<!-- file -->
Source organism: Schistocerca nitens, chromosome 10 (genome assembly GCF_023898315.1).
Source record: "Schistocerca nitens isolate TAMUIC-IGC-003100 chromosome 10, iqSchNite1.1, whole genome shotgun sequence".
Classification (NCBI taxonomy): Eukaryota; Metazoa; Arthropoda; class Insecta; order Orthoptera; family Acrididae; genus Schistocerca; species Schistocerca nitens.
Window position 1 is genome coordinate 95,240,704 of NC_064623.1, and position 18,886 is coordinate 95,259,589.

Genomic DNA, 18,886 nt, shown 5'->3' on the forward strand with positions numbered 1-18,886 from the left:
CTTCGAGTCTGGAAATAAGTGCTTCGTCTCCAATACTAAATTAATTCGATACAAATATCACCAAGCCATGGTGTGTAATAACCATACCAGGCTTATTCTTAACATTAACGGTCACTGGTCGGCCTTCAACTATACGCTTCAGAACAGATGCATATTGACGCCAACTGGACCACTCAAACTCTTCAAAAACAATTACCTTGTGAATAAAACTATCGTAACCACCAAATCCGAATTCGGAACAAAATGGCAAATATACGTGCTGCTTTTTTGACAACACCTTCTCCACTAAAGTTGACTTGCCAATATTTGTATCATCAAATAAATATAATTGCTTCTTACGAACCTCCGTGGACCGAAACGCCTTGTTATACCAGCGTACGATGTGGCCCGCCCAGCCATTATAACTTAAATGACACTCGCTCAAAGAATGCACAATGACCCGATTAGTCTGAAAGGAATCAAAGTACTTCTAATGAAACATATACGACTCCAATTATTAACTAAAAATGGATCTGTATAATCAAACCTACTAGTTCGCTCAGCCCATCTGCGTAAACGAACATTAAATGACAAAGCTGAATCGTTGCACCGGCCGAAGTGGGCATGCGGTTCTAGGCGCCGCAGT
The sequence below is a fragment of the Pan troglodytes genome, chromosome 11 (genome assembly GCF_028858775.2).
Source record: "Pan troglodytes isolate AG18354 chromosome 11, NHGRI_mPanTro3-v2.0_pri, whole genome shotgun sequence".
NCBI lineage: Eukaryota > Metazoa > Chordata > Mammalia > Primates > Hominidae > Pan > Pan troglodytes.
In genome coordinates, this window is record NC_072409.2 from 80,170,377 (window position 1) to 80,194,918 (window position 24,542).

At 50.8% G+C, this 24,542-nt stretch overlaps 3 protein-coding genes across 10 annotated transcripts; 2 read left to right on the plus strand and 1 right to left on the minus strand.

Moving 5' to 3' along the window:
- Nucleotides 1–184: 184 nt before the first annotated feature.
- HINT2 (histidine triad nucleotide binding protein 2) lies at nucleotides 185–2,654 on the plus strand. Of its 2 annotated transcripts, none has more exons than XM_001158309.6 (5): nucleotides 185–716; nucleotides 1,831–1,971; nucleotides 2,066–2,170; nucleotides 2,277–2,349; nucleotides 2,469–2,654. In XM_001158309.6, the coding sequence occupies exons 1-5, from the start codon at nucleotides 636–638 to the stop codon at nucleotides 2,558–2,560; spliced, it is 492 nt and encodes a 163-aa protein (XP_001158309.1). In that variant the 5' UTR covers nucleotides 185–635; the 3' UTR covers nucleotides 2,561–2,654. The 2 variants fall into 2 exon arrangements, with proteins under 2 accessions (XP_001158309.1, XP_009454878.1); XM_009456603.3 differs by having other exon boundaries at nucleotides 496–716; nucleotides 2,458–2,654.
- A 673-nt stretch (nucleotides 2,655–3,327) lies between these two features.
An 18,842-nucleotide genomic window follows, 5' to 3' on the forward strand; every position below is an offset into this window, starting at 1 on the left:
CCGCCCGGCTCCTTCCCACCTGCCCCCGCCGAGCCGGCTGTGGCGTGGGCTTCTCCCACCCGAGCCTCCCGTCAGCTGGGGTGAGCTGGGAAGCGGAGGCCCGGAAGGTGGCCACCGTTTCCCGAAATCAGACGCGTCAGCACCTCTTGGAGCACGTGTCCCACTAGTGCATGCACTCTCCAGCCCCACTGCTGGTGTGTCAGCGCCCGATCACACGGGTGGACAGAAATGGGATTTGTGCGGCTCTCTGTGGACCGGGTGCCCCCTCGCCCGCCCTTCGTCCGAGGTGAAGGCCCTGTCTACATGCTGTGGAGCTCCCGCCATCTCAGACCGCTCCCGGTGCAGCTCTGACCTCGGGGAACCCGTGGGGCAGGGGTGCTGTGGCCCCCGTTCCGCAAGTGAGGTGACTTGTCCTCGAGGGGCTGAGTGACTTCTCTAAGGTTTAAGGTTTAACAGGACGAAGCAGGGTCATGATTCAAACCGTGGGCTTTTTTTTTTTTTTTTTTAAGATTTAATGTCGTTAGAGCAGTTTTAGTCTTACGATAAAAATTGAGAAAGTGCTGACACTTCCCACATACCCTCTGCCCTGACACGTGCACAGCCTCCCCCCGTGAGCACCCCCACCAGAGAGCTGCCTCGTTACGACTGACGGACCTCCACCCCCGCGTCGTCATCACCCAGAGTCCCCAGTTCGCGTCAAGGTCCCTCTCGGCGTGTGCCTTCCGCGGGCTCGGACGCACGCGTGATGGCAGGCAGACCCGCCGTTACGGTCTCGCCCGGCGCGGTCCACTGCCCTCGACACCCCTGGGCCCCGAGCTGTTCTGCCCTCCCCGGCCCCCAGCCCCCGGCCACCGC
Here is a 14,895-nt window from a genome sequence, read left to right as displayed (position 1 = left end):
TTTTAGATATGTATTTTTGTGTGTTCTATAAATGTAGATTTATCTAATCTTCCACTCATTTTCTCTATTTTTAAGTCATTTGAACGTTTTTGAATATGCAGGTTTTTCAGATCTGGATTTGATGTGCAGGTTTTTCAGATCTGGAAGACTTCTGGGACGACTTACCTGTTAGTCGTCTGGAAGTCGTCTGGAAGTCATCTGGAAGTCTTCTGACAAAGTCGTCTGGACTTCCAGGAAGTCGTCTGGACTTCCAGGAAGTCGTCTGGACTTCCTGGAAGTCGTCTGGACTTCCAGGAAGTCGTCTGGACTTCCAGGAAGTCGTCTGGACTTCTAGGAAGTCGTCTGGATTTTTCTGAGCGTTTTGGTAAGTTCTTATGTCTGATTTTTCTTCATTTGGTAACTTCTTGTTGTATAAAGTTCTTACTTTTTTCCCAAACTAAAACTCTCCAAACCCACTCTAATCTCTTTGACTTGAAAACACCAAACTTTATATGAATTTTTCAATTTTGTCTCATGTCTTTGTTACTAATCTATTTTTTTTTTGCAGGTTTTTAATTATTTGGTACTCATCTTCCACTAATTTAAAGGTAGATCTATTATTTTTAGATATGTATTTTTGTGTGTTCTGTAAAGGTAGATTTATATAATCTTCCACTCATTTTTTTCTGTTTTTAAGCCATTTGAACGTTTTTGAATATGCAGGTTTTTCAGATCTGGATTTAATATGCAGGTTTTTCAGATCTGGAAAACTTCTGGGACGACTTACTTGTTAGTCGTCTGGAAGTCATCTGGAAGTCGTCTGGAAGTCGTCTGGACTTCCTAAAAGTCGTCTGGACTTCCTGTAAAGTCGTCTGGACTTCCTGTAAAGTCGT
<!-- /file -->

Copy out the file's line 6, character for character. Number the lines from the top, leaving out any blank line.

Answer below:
CTTCGAGTCTGGAAATAAGTGCTTCGTCTCCAATACTAAATTAATTCGATACAAATATCACCAAGCCATGGTGTGTAATAACCATACCAGGCTTATTCTTAACATTAACGGTCACTGGTCGGCCTTCAACTATACGCTTCAGAACAGATGCATATTGACGCCAACTGGACCACTCAAACTCTTCAAAAACAATTACCTTGTGAATAAAACTATCGTAACCACCAAATCCGAATTCGGAACAAAATGGCAAATATACGTGCTGCTTTTTTGACAACACCTTCTCCACTAAAGTTGACTTGCCAATATTTGTATCATCAAATAAATATAATTGCTTCTTACGAACCTCCGTGGACCGAAACGCCTTGTTATACCAGCGTACGATGTGGCCCGCCCAGCCATTATAACTTAAATGACACTCGCTCAAAGAATGCACAATGACCCGATTAGTCTGAAAGGAATCAAAGTACTTCTAATGAAACATATACGACTCCAATTATTAACTAAAAATGGATCTGTATAATCAAACCTACTAGTTCGCTCAGCCCATCTGCGTAAACGAACATTAAATGACAAAGCTGAATCGTTGCACCGGCCGAAGTGGGCATGCGGTTCTAGGCGCCGCAGT